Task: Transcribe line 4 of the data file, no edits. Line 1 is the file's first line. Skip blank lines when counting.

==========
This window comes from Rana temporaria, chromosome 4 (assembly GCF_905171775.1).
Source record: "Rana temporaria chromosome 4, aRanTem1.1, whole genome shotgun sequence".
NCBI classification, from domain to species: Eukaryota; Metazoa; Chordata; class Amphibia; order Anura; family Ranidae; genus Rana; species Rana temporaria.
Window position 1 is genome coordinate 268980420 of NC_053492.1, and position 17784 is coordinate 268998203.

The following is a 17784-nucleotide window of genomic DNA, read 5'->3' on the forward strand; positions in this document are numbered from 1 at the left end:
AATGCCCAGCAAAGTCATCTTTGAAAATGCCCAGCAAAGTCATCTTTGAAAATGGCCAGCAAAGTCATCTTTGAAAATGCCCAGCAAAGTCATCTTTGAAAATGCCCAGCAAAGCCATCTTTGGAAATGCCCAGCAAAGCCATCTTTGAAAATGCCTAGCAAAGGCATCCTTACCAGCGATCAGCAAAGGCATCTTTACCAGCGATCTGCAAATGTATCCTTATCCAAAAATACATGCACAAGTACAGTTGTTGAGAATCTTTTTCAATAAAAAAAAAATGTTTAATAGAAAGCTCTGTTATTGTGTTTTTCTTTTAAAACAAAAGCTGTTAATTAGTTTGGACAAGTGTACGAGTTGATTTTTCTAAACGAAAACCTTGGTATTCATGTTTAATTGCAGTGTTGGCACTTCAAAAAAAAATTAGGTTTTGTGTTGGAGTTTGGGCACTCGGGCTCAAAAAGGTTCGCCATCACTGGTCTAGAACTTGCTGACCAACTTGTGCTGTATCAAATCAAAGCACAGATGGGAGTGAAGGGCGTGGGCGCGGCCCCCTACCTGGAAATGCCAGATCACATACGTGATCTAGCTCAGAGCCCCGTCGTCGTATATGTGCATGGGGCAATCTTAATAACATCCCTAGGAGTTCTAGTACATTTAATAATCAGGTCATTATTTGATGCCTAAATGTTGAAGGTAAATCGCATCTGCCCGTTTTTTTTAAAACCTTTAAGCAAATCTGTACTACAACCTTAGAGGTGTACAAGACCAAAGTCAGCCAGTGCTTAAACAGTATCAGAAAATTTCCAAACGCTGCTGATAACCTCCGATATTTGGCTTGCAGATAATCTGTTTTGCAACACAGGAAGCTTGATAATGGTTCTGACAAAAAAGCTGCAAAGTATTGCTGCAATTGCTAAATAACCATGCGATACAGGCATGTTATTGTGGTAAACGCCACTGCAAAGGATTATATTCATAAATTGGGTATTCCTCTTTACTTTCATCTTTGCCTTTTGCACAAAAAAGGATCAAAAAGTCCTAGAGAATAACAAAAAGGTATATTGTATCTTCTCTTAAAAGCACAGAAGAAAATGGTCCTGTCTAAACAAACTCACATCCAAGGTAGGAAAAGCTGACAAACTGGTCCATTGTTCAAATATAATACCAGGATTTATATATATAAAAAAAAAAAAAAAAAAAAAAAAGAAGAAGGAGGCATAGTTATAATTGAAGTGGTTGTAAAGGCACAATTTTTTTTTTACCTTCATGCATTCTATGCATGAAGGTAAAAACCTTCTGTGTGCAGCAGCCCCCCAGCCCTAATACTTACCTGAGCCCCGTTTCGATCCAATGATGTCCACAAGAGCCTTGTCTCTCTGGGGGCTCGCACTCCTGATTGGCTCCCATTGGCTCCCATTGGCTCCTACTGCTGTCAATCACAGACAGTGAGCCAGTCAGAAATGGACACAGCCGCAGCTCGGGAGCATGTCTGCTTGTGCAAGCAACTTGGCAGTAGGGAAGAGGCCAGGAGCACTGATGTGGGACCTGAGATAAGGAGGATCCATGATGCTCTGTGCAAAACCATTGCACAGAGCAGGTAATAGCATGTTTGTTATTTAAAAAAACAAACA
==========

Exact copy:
Window position 1 is genome coordinate 268980420 of NC_053492.1, and position 17784 is coordinate 268998203.